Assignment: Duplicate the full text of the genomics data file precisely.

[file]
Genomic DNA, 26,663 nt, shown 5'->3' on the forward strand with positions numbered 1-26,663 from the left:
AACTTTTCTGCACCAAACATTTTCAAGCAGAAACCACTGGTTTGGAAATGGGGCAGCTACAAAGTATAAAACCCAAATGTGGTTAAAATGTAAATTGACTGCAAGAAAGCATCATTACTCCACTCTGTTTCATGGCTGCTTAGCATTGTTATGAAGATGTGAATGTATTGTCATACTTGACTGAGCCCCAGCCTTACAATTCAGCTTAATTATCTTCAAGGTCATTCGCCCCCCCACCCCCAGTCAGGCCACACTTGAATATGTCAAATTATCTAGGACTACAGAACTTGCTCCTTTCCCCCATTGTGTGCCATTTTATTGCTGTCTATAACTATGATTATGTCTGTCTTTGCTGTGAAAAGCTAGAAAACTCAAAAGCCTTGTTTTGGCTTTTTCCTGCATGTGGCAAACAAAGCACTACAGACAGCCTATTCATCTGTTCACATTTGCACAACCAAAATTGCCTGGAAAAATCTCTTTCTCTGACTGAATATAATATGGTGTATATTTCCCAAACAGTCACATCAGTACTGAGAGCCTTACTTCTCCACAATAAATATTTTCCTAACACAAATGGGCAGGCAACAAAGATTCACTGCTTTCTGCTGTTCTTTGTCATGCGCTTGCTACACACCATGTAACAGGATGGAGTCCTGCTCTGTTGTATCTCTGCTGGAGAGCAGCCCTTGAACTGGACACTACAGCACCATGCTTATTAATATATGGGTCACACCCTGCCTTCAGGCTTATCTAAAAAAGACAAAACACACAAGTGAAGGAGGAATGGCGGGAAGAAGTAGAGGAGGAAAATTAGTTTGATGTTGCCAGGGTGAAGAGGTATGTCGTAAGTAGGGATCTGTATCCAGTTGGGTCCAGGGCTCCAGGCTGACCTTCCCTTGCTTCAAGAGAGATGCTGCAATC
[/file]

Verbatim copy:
Genomic DNA, 26,663 nt, shown 5'->3' on the forward strand with positions numbered 1-26,663 from the left:
AACTTTTCTGCACCAAACATTTTCAAGCAGAAACCACTGGTTTGGAAATGGGGCAGCTACAAAGTATAAAACCCAAATGTGGTTAAAATGTAAATTGACTGCAAGAAAGCATCATTACTCCACTCTGTTTCATGGCTGCTTAGCATTGTTATGAAGATGTGAATGTATTGTCATACTTGACTGAGCCCCAGCCTTACAATTCAGCTTAATTATCTTCAAGGTCATTCGCCCCCCCACCCCCAGTCAGGCCACACTTGAATATGTCAAATTATCTAGGACTACAGAACTTGCTCCTTTCCCCCATTGTGTGCCATTTTATTGCTGTCTATAACTATGATTATGTCTGTCTTTGCTGTGAAAAGCTAGAAAACTCAAAAGCCTTGTTTTGGCTTTTTCCTGCATGTGGCAAACAAAGCACTACAGACAGCCTATTCATCTGTTCACATTTGCACAACCAAAATTGCCTGGAAAAATCTCTTTCTCTGACTGAATATAATATGGTGTATATTTCCCAAACAGTCACATCAGTACTGAGAGCCTTACTTCTCCACAATAAATATTTTCCTAACACAAATGGGCAGGCAACAAAGATTCACTGCTTTCTGCTGTTCTTTGTCATGCGCTTGCTACACACCATGTAACAGGATGGAGTCCTGCTCTGTTGTATCTCTGCTGGAGAGCAGCCCTTGAACTGGACACTACAGCACCATGCTTATTAATATATGGGTCACACCCTGCCTTCAGGCTTATCTAAAAAAGACAAAACACACAAGTGAAGGAGGAATGGCGGGAAGAAGTAGAGGAGGAAAATTAGTTTGATGTTGCCAGGGTGAAGAGGTATGTCGTAAGTAGGGATCTGTATCCAGTTGGGTCCAGGGCTCCAGGCTGACCTTCCCTTGCTTCAAGAGAGATGCTGCAATC